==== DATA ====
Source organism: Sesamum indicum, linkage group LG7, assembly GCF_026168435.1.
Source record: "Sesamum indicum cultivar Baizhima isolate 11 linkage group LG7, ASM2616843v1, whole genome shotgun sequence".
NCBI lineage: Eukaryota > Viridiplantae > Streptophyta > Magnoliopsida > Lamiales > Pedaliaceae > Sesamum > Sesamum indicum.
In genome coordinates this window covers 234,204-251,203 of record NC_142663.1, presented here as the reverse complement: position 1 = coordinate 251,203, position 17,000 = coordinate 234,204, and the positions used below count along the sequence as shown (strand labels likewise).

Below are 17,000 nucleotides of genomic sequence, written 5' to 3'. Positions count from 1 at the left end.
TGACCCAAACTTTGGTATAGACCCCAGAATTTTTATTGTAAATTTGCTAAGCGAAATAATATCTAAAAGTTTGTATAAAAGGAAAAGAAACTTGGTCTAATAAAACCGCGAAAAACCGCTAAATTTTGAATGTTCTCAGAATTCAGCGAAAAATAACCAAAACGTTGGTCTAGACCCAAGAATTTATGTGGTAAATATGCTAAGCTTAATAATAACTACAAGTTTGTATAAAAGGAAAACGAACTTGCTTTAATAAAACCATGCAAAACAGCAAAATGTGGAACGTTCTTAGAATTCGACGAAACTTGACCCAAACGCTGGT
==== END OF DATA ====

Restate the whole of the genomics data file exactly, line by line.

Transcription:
Source organism: Sesamum indicum, linkage group LG7, assembly GCF_026168435.1.
Source record: "Sesamum indicum cultivar Baizhima isolate 11 linkage group LG7, ASM2616843v1, whole genome shotgun sequence".
NCBI lineage: Eukaryota > Viridiplantae > Streptophyta > Magnoliopsida > Lamiales > Pedaliaceae > Sesamum > Sesamum indicum.
In genome coordinates this window covers 234,204-251,203 of record NC_142663.1, presented here as the reverse complement: position 1 = coordinate 251,203, position 17,000 = coordinate 234,204, and the positions used below count along the sequence as shown (strand labels likewise).

Below are 17,000 nucleotides of genomic sequence, written 5' to 3'. Positions count from 1 at the left end.
TGACCCAAACTTTGGTATAGACCCCAGAATTTTTATTGTAAATTTGCTAAGCGAAATAATATCTAAAAGTTTGTATAAAAGGAAAAGAAACTTGGTCTAATAAAACCGCGAAAAACCGCTAAATTTTGAATGTTCTCAGAATTCAGCGAAAAATAACCAAAACGTTGGTCTAGACCCAAGAATTTATGTGGTAAATATGCTAAGCTTAATAATAACTACAAGTTTGTATAAAAGGAAAACGAACTTGCTTTAATAAAACCATGCAAAACAGCAAAATGTGGAACGTTCTTAGAATTCGACGAAACTTGACCCAAACGCTGGT